Foster care professionals spoke at a town hall meeting in Dallas about the demands of aiding children in an overburdened system.
ByFunAsia 13 Dec 2021 08:34 PM 146

Days without sleep, 36 hours of weekly overtime, deteriorating mental health, disregarded 911 calls, and "total and utter pandemonium" are some of the working circumstances cited by Texas Department of Family and Protective Services personnel as the state's foster care capacity crisis continues.

A town hall gathering in Dallas on Saturday afternoon intended to find short- and long-term solutions to the rising number of children without placements or CWOPs. Members of the Texas State Employees Union hosted the discussion, presented to a panel of state and local leaders at the Dallas County Democratic Party headquarters.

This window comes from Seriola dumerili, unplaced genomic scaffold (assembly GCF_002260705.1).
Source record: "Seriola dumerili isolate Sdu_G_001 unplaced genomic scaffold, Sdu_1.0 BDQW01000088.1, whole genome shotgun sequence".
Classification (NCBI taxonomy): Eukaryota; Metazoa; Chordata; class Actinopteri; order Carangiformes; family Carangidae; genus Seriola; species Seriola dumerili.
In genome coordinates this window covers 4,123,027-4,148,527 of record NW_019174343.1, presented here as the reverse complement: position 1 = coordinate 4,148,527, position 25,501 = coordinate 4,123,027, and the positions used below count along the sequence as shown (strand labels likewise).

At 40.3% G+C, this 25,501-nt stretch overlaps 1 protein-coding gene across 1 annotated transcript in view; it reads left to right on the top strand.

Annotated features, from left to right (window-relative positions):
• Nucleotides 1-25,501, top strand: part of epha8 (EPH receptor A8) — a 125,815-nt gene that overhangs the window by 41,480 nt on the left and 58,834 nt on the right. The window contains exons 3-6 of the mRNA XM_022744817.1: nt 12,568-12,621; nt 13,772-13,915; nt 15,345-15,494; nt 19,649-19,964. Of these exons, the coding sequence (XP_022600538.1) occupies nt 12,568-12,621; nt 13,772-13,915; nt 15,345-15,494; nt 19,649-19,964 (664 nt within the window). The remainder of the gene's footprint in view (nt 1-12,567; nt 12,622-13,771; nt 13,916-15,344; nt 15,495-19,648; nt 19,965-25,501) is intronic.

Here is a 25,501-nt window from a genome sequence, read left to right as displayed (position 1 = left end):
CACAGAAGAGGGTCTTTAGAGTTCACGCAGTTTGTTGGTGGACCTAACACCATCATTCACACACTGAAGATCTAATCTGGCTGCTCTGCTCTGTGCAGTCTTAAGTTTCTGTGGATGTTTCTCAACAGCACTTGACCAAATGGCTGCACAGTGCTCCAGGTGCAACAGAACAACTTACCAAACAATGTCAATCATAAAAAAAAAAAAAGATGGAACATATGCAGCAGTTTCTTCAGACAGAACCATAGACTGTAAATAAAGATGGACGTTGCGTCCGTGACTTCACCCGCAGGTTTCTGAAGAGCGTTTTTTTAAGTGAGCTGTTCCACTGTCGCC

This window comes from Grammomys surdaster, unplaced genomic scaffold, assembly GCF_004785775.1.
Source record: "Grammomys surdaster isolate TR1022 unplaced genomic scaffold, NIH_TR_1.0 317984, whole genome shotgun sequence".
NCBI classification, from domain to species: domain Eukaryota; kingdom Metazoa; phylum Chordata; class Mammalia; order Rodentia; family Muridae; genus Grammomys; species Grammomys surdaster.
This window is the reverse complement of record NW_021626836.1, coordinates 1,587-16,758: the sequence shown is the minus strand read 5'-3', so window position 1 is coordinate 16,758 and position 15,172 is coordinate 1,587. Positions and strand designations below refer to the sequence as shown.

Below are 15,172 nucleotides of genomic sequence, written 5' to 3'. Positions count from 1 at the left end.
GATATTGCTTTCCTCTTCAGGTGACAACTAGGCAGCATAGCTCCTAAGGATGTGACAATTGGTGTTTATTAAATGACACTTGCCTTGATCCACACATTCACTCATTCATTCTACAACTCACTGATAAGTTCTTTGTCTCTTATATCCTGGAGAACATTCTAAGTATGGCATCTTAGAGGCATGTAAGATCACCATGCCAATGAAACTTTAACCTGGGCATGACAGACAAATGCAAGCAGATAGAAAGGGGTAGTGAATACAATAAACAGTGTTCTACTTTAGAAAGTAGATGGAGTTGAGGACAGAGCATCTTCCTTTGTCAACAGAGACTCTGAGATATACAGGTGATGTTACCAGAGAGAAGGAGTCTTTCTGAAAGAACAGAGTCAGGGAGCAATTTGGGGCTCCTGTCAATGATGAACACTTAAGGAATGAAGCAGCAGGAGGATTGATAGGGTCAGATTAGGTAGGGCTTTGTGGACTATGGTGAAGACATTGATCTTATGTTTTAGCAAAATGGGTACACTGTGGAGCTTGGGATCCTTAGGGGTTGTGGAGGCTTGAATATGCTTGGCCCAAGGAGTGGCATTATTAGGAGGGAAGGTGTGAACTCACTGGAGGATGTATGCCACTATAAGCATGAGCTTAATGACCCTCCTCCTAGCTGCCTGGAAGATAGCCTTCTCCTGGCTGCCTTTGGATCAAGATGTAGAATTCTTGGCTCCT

Children are still sleeping in improvised locations, such as on cots in CPS offices, motels, and churches, despite a decade-old federal lawsuit over circumstances in Texas' system of long-term foster care.

Sue Ann Ruth, who began working with CPS in 1981 and spent 30 years there, stated, "If I had ever brought a child to a motel overnight, I would have to get fired." "You're all aware that CWOP is putting a child in an unlawful housing arrangement and that everyone here is breaching the law." It's inexplicable that the state expects you to do it."

Children's Rights, a national advocacy group located in New York, filed a lawsuit against Gov. Greg Abbott in 2011, and the case advanced with a court filing and announcements in late October. The sides decided to seek nonbinding advice on how to resolve the problem from three outside experts.

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